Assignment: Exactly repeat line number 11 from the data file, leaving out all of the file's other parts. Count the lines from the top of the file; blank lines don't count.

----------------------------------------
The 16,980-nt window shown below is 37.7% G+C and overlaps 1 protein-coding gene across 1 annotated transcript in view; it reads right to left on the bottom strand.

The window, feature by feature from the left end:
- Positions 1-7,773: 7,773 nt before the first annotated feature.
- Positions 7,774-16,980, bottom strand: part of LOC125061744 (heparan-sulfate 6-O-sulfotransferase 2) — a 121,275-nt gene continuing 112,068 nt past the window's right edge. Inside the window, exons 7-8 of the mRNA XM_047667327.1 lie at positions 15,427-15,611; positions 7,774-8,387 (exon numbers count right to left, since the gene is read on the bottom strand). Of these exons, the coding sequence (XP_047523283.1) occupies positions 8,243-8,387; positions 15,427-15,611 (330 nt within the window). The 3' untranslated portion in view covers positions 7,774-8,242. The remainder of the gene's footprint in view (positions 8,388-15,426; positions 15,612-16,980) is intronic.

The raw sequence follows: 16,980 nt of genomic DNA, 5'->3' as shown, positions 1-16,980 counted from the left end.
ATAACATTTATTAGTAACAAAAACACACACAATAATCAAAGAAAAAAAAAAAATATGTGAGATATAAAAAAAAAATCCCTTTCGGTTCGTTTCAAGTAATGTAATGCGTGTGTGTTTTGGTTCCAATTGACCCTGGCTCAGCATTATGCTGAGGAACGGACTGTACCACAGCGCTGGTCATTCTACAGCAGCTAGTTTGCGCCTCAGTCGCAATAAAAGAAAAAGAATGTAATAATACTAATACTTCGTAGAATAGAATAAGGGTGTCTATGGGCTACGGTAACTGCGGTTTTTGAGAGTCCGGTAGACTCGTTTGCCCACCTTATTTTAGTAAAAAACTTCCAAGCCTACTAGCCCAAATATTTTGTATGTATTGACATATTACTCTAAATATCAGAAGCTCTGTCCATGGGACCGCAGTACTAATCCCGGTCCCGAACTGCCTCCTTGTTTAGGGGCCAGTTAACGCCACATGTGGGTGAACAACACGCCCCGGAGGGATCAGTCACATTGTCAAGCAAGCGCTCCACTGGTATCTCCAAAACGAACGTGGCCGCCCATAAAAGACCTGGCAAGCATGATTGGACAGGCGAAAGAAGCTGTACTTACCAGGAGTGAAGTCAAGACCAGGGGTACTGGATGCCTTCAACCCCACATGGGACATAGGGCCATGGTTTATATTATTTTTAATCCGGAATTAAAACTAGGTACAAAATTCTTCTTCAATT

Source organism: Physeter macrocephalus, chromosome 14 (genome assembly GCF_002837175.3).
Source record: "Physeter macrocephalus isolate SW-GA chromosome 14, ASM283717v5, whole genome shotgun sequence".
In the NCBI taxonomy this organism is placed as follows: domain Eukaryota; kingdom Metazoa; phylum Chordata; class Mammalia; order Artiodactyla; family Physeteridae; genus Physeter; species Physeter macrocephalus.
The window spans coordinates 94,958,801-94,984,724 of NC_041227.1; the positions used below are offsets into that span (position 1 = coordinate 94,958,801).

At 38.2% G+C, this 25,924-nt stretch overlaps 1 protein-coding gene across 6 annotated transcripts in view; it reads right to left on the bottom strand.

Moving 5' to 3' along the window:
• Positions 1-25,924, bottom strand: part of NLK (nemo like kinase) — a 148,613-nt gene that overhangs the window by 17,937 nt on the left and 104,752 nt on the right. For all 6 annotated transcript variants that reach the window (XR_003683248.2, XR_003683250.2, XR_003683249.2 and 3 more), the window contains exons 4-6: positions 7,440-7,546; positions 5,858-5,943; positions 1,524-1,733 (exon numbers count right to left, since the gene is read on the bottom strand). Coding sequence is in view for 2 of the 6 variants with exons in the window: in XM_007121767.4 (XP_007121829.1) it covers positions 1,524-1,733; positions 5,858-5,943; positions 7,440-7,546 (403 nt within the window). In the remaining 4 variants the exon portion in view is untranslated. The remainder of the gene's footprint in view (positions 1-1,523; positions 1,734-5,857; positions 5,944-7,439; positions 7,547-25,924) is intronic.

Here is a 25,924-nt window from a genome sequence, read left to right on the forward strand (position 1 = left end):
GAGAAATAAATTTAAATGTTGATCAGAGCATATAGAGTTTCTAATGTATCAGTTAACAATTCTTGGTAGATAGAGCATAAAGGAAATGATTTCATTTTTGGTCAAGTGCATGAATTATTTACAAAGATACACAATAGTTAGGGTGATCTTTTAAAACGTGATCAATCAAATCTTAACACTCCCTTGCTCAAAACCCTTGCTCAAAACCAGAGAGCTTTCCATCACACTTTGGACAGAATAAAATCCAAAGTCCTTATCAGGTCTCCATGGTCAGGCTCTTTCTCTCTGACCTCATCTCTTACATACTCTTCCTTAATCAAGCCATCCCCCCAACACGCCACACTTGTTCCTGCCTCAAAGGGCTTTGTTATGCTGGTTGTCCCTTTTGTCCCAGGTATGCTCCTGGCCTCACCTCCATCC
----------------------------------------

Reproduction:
At 38.2% G+C, this 25,924-nt stretch overlaps 1 protein-coding gene across 6 annotated transcripts in view; it reads right to left on the bottom strand.